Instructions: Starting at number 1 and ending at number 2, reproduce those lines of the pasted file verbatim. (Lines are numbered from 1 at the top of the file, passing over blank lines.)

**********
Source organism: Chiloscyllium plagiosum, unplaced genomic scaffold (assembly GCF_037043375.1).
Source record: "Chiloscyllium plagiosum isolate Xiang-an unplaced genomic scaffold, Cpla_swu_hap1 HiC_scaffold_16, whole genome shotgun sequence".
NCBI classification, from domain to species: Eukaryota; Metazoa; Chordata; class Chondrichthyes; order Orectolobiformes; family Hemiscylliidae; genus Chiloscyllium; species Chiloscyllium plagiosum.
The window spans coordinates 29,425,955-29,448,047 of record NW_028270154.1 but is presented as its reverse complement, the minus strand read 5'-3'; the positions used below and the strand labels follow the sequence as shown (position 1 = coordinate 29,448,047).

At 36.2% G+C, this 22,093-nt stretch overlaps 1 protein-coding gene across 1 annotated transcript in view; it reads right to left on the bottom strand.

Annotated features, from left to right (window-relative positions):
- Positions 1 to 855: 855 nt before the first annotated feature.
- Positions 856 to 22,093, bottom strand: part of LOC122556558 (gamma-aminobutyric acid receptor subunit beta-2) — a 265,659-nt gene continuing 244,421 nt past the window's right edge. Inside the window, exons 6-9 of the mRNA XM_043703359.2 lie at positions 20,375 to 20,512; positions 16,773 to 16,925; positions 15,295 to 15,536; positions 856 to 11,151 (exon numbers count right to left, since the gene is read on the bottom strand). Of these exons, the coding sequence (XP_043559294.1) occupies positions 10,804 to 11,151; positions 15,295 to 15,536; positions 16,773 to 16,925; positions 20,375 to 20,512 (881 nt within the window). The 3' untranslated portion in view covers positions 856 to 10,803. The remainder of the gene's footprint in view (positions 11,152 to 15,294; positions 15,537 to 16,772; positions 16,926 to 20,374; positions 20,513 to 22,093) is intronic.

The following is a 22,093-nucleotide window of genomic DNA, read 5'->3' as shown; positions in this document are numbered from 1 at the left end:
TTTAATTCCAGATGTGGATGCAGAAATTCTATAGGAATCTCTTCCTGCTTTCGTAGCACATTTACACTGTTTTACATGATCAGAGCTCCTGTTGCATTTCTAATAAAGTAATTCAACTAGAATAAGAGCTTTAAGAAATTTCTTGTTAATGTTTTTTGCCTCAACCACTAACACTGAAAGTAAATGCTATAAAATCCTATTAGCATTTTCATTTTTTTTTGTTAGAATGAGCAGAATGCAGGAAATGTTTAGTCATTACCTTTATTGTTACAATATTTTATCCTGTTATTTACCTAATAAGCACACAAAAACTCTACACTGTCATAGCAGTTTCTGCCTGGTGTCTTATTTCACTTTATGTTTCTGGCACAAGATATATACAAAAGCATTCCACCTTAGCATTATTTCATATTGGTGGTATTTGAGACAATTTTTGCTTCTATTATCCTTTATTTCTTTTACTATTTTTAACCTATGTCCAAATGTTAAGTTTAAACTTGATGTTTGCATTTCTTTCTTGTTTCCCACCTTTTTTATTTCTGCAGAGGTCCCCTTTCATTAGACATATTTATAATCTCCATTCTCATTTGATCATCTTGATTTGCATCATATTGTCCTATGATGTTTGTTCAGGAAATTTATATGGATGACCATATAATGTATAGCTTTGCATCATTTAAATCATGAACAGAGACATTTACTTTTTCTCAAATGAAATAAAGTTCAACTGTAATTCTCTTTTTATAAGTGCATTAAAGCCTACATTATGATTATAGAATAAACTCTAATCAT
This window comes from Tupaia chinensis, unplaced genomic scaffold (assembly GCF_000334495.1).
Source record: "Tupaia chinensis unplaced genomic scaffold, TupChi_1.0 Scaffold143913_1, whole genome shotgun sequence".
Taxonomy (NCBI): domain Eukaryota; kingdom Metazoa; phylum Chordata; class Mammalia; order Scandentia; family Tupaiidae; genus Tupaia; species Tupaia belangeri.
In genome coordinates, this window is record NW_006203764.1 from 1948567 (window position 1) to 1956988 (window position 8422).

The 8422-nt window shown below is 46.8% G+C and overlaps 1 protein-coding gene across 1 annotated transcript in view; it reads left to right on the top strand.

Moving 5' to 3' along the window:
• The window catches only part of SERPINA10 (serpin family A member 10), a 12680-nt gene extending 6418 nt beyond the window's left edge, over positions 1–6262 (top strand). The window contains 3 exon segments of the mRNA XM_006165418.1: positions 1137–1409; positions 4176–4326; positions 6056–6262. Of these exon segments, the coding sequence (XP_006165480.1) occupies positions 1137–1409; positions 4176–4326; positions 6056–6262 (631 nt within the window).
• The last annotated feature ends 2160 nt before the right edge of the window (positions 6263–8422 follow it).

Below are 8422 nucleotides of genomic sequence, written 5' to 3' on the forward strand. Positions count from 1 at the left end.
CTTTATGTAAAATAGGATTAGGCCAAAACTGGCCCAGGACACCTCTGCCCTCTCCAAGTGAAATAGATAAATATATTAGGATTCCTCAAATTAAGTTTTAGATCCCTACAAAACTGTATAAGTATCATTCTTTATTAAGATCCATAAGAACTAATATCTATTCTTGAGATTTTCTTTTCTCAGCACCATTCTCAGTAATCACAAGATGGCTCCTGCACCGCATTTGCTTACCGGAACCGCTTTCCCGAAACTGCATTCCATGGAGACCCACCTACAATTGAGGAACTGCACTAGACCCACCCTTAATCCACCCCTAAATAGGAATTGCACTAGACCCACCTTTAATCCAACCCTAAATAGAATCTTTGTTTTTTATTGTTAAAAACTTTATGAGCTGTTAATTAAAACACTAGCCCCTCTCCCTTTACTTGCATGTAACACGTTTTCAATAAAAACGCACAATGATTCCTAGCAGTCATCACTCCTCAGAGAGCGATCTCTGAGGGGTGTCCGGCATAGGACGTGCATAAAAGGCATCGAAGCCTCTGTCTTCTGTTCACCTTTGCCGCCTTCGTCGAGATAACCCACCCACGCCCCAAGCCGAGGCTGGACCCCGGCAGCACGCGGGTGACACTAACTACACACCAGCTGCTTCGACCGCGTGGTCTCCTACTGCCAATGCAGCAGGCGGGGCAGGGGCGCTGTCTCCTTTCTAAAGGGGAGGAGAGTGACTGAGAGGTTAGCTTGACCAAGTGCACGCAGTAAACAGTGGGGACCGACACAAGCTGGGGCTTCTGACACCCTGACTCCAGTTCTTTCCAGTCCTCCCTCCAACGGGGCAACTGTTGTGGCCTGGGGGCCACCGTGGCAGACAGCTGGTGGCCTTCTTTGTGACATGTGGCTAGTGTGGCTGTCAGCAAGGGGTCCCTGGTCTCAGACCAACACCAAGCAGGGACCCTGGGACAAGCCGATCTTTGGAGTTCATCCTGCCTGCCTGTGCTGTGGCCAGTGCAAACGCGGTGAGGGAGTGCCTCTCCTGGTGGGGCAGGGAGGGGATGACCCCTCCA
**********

Source organism: Chiloscyllium plagiosum, unplaced genomic scaffold (assembly GCF_037043375.1).
Source record: "Chiloscyllium plagiosum isolate Xiang-an unplaced genomic scaffold, Cpla_swu_hap1 HiC_scaffold_16, whole genome shotgun sequence".